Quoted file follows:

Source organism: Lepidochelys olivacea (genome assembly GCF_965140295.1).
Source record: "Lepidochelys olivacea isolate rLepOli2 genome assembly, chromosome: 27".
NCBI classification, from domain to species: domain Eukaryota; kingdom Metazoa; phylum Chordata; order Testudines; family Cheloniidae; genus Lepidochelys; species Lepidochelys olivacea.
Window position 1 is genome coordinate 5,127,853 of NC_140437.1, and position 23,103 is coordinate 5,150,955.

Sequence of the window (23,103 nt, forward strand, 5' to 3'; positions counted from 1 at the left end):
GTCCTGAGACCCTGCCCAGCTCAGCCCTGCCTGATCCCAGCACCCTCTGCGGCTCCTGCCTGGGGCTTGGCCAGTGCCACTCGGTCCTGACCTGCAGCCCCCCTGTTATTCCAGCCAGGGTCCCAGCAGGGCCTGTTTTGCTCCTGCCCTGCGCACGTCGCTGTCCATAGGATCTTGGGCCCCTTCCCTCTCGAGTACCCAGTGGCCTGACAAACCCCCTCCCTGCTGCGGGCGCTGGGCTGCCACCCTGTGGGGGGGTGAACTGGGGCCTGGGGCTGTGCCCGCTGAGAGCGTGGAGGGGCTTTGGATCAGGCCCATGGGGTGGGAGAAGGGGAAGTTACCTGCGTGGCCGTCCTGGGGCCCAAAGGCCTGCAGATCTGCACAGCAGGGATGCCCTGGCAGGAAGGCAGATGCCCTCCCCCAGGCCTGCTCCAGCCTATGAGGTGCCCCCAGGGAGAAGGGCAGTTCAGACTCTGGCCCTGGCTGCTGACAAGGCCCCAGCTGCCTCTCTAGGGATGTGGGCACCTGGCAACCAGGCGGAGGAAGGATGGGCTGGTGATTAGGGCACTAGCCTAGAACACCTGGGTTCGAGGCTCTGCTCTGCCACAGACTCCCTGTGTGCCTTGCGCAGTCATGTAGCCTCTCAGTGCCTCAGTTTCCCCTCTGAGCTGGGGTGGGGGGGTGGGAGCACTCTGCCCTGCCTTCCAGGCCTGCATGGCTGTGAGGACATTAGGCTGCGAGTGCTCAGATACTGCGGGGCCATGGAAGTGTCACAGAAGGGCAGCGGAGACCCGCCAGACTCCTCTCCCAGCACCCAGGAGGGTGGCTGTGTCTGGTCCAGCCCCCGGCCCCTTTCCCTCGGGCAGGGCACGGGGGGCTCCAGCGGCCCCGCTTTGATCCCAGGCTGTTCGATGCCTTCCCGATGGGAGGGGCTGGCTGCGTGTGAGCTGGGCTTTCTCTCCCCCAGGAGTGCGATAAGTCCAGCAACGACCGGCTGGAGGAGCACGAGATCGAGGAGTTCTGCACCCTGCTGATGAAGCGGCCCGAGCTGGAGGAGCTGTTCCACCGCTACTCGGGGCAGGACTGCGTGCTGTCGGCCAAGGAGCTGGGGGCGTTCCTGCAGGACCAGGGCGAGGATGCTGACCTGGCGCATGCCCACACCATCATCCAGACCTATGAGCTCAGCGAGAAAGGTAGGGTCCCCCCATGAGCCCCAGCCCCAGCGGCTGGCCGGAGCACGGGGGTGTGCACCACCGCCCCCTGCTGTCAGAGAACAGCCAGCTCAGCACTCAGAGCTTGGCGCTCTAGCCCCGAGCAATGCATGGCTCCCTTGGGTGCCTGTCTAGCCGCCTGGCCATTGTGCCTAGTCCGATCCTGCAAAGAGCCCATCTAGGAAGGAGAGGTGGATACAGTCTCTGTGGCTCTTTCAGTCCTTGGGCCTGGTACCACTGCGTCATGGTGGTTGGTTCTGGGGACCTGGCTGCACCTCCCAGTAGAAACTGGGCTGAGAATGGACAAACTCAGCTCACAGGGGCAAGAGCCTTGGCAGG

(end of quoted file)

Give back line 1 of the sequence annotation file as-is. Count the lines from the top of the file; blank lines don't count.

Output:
Source organism: Lepidochelys olivacea (genome assembly GCF_965140295.1).